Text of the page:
It appears that Judge Barrett is a more extreme version of former Supreme Court Justice Scalia. While Scalia occasionally voted alongside his more liberal colleagues, such as Supreme Court Justice Ginsburg, it does not seem likely that Judge Barret would follow suit in many areas. For example, while Justice Scalia did not believe that any felons should be allowed to own guns, Judge Barrett believes that as long as the crime committed was non-violent, being a felon should not infringe upon one’s Second Amendment right. She, like Justice Scalia, supports an “interpretation of the Constitution known as originalism”. This methodology promotes interpreting the Constitution as it was understood by its original writers at the time of its ratification, rather than on interpreting the constitution as it fits into the context of today’s world.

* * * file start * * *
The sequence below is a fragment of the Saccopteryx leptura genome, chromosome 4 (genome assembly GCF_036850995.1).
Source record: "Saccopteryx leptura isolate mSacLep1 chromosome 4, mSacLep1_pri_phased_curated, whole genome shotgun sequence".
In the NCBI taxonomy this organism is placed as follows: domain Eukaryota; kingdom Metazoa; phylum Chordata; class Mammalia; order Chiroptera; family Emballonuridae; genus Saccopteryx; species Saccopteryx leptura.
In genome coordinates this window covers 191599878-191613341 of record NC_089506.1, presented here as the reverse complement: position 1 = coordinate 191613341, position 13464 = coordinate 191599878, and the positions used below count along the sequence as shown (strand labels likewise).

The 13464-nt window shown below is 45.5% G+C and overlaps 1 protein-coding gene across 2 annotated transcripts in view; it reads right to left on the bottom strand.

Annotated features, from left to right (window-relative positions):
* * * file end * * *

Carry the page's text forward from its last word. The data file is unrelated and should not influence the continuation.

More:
One area where Barrett could align slightly more with liberal Justices is in scaling back qualified immunity for civil lawsuits usually brought against government officials or the police. In 2019, Barrett threw out a claim of qualified immunity by a police detective who was “accused of fabricating claims and presenting a skewed picture of a murder suspect in an application for an arrest warrant”. While her record on this is not well-established, this could be a silver-lining to her nomination. It might mean that more corrupt police officers and officials will not be able to utilize qualified immunity claims, and will have to face legal consequences for unjustified actions that harm others.